No Scalpel or Chemicals Required

For the first time in my many years of watching The Academy Awards, my viewing was tinged with sadness. As I watched the gussied up celebrities make their way along the red carpet and stop to tell us who they’re wearing (always fun), I found I was averting my eyes a bit too much for my comfort.

Whether because of injection or surgery, some of the women’s faces were painful to look at. Puffy in spots. Unnaturally stiff. Doll-like.

Why oh why? What are you doing?

I kept sighing. No. No. Not you, too. You’re so beautiful. You typically radiate from within. Tonight you don’t. You’ve got a surface feel.

Admittedly there were probably plenty of people on that red carpet who had had work done and it was subtle enough that it flowed right into their being. OK, I suppose. I understand that the industry expects things of you, gives you more work if you live up to an ideal, frustrates the heck out of you with its worship of surface gloss.

But please reconsider your priorities.

There is a movie that came out a few years ago that is probably terrific, but I’ve never been able to watch it all the way through because one of my favorite actresses had had such obvious and poorly executed work done on her face. I’ve tried to watch repeatedly and just keep thinking, “What do you see when you look in the mirror?” Ultimately I change the channel, even now.

I don’t want to name names. It’s not productive. I’m not auditioning for a spot on a Mean Girls sequel. And I know I’m not saying anything startling here.

But maybe in some ways it’s becoming more startling because there’s blessedly so much to counter it in 2013. On the same day as the Oscars there was a story in The New York Times about women with “something to say” hitting Broadway this season, in roles ranging from former Texas governor Ann Richards to the Virgin Mary.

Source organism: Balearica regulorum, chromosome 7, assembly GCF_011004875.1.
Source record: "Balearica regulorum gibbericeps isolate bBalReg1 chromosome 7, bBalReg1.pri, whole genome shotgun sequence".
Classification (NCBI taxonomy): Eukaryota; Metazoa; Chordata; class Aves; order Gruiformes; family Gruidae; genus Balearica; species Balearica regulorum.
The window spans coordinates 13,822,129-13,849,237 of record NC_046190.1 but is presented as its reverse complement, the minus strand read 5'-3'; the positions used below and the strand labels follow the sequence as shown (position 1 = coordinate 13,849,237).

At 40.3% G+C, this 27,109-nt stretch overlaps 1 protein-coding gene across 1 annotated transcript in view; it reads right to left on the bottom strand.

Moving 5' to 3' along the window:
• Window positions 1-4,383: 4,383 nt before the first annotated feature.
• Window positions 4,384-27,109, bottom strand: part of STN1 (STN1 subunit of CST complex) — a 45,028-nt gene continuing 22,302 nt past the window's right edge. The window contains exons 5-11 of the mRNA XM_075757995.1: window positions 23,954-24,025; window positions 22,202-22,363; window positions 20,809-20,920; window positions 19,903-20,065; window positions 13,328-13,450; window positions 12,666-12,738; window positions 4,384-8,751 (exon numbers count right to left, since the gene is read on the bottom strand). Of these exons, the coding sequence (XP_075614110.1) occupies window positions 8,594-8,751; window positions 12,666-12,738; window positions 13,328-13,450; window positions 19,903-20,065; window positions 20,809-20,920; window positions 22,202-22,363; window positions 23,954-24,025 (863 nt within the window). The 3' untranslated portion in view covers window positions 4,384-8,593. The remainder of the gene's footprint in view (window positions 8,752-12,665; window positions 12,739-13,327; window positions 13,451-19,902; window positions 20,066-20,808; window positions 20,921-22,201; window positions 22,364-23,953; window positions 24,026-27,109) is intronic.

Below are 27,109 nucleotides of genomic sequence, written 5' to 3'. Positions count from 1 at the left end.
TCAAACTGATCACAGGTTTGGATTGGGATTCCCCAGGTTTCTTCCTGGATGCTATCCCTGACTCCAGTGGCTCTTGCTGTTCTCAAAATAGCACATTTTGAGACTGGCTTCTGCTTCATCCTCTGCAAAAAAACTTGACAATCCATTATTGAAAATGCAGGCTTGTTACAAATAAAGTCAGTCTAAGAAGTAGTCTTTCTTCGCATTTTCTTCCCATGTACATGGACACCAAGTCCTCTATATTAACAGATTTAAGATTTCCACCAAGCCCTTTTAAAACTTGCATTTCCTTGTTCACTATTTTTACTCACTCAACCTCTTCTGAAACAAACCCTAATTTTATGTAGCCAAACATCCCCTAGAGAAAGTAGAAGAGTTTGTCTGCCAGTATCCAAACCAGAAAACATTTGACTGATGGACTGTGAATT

“Hailing from the worlds of American politics, Hollywood deal making, children’s literature, urban fable and the Bible, they are figures prone to saying what other people will or can not,” Ben Brantley writes. “This means that even when these characters whisper, their voices have the volume of bullhorns. It also means that actresses bold enough to play them have the opportunity to make 10-course meals of their roles and to grab the Tony nominating committee by the lapels.”

Come on, women, we’ve got this. We can make our way. But it’s up to us to gently lift (or forcefully thrust, as the case may be) this societal weight off our backs and focus on the craft or the task at hand that helps us grow and succeed in whatever way that means to us.

In what I see as the inadvertent inspiration I always seem to get while watching the Oscars, aside from Anne Hathaway’s poignant “it came true” as she cradled her statue, I was drawn to the energy of the men so much more this year. Quentin Tarantino collected a writing award while focusing on the fact that his characters are memorable if they’re well cast, a nod to teamwork that had the actors from Django Unchained beaming in the audience. Ang Lee was radiant even before he won his award, simply deriving joy from members of his team making the march to the stage to receive their accolades.

I’m not saying women aren’t happy for their co-workers and co-stars. There was just this palpable difference in the energy of those who were there to celebrate their artistic achievements and those who were there to celebrate their artistic achievements while trying to look like they hadn’t aged. The latter is bound to drain energy from a human being, yes?

When Argo won the Best Picture award, Ben Affleck had the simplest of messages – fall down, but keep getting back up. I think one of the things I enjoy about watching the Oscars now is that it reinforces that glorious loop. This is a profession that allows us to see its victories and disappointments ceremoniously. If my Twitter stream is any indication, Affleck’s words and emotions made an impact on many.

This is just one way we remind ourselves that no matter what phase of that loop we’re in, at some point we’ll get up. We’ll get back in. We’ll give it our all. And if we wind up with a reward, well, OK then.

No scalpel or chemical required.

Nancy Colasurdo is a practicing life coach and freelance writer. Her Web site is and you can follow her on Twitter @nancola. Please direct all questions/comments to